Elderflowers in the Rain on Hampstead Heath, London
Elderflowers in the Rain on Hampstead...
Ceridwen (Geograph Project

Preparation of the Elderflowers

It is best to gather the flowers just as the tiny buds are beginning to open, best if you can gather them on a warm, dry day (never when wet).  Never denude the trees either as you will want to pick the black elderberries later in the year for elderflower wine.

Before you begin to use the flowers, inspect them carefully for insects and remove these.  Some people soak them in salt first and then rinse well to remove the salt.  When prepared, place in a large bowl and leave to one side.

Adjust the recipes according to your liking, by adding more sugar or using less.  The cordial will keep for several weeks in a bottle in the fridge, but if you add some citric acid and make sure the bottles are sterilised, it will last a little longer.  Serve it diluted with ice-cold water or fizzy mineral water, or for a truly super drink add some sparkling wine or champagne.  You can also splash some into a fruit salad, over strawberries with black pepper, and one of my friends adds a spoonful to every jelly she makes to give it a more sophisticated taste.

For true sophistication, try one of the many elderflower cocktails that are now becoming popular in metropolitan bars and hotels.  The photographs below by Ewan Munro off two such cocktails were taken in two of London's swankiest places where the cocktail crowd gather.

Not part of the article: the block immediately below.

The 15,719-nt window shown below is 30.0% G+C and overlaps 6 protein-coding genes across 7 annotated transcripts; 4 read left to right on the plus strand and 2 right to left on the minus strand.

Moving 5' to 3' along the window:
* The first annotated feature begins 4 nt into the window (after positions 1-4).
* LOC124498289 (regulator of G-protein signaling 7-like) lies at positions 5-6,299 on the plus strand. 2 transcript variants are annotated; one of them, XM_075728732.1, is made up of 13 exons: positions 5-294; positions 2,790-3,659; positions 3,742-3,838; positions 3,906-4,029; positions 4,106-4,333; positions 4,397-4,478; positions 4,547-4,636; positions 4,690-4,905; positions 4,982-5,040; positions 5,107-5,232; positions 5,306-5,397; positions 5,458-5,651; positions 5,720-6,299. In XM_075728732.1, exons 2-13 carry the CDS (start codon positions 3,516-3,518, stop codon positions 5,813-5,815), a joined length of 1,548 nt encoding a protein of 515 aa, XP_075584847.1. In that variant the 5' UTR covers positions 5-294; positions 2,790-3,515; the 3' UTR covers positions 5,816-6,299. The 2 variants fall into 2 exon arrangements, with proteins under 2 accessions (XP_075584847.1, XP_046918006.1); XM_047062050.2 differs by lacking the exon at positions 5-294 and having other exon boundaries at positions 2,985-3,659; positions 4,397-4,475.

Cocktail - The Right Thing served at Skylon, South Bank, London
Cocktail - The Right Thing served at ...
Ewan Monro
Cocktail - Irish Wildflowers served at Hoxton, London
Cocktail - Irish Wildflowers served a...
Ewan Munro

Recipe for Elderflower Cordial

Making and Storing Home made Elderflower Cordial

 

Ingredients:

1 Kl Sugar

4 Cups Boiling Water

5 Lemons

1 Orange

A bunch of washed flower heads (about 8-10)

Citric acid if using.

Place 1 Kl of sugar into a large saucepan or Pyrex bowl and pour 4 cups of boiling water over, stir well to mix and make sure the sugar has dissolved and that a syrup has formed from the sugar and water.  Grate the rind of five lemons and one orange with a fine grater and add to the sugar water. Slice the lemons into thick slices and add to the mix, stir well and add the flower heads earlier washed and set aside, and stir again.  If you are using citric acid, add this just before the flower heads.